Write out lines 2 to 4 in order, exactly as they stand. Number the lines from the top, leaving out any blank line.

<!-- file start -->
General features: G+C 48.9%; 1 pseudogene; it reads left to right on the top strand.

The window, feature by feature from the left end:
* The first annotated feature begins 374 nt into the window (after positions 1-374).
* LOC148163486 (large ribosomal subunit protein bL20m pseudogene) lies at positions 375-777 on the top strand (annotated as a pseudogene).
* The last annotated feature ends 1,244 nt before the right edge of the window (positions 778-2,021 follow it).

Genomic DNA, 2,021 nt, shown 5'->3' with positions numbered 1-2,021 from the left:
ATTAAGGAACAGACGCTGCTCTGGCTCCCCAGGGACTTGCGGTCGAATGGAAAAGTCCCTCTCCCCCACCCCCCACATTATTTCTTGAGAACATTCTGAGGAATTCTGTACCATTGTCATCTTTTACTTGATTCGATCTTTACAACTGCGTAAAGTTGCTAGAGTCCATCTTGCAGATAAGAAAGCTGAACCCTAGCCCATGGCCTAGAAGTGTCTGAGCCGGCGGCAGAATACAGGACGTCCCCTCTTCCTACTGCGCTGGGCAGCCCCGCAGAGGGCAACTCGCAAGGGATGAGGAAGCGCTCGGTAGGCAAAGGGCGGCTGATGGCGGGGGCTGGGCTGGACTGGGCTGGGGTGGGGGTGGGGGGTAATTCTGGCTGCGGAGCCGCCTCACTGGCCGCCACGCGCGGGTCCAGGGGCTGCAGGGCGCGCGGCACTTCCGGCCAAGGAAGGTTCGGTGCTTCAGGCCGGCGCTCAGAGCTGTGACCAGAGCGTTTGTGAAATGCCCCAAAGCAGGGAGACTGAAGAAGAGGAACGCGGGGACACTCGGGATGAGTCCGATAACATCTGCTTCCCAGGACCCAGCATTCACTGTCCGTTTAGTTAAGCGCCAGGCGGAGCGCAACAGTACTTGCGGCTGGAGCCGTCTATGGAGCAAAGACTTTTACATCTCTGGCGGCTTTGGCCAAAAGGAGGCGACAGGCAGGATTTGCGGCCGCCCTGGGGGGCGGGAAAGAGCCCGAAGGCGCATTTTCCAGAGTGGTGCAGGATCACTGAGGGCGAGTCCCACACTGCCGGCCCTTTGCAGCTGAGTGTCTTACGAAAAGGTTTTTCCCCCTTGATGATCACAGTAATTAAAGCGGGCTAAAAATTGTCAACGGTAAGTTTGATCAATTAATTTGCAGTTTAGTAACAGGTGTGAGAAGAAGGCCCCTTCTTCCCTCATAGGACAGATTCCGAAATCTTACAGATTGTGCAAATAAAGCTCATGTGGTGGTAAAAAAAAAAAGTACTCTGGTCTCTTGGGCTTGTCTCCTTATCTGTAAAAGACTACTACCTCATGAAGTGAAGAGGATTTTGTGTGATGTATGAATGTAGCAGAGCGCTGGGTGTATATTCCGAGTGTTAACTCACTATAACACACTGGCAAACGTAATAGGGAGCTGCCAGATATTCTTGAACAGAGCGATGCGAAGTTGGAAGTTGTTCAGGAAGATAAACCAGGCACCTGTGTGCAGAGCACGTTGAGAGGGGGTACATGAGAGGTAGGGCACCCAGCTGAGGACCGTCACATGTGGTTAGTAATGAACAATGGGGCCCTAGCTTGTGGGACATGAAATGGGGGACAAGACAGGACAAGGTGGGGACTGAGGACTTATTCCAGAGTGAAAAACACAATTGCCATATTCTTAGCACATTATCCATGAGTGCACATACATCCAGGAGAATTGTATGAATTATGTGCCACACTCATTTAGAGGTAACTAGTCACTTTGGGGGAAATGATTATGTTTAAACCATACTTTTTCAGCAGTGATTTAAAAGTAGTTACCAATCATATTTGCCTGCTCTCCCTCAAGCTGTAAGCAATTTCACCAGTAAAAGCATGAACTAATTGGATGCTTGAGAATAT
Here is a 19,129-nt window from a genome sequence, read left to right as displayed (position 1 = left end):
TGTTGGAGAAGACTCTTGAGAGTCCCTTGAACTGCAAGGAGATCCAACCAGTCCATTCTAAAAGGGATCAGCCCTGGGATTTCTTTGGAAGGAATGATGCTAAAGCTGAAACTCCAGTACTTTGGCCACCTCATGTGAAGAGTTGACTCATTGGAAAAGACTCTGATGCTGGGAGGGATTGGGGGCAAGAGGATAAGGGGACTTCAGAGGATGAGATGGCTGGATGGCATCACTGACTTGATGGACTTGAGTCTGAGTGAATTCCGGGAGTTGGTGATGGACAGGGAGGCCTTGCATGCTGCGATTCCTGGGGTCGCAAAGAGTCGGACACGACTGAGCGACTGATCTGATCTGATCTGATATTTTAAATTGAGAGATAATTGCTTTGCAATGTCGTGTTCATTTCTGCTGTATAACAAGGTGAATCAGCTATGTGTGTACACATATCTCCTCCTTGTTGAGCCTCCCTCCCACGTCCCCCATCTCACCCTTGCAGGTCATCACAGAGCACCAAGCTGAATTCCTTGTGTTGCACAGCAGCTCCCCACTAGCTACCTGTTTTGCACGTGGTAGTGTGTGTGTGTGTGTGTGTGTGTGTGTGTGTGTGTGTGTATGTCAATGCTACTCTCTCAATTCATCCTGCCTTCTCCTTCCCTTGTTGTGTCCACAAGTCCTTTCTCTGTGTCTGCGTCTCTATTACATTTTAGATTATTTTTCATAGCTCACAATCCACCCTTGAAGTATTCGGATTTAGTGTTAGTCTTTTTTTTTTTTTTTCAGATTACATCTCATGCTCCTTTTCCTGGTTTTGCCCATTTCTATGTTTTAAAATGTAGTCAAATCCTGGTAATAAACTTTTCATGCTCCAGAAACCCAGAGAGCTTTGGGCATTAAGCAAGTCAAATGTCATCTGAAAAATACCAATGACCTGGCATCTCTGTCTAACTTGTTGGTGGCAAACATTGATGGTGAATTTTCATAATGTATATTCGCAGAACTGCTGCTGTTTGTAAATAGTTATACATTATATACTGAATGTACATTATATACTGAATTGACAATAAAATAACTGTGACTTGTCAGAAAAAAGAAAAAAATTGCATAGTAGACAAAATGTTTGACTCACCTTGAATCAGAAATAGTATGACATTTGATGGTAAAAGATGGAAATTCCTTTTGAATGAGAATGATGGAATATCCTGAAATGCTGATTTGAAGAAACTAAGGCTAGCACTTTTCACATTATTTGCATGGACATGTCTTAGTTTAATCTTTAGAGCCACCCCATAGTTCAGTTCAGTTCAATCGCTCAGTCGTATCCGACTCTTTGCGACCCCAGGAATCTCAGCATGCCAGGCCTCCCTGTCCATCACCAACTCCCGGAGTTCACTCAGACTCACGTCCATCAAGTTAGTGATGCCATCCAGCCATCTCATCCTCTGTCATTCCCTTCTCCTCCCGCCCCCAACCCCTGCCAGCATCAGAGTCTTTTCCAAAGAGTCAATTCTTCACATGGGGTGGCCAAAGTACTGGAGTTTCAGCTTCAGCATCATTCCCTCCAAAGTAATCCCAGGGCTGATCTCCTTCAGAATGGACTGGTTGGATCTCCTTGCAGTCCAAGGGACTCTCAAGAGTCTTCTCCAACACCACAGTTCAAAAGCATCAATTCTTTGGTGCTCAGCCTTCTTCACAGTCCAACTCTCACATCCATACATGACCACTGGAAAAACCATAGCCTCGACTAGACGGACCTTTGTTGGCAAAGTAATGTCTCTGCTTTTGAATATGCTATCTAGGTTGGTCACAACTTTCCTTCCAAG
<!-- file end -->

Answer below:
The window, feature by feature from the left end:
* The first annotated feature begins 374 nt into the window (after positions 1-374).
* LOC148163486 (large ribosomal subunit protein bL20m pseudogene) lies at positions 375-777 on the top strand (annotated as a pseudogene).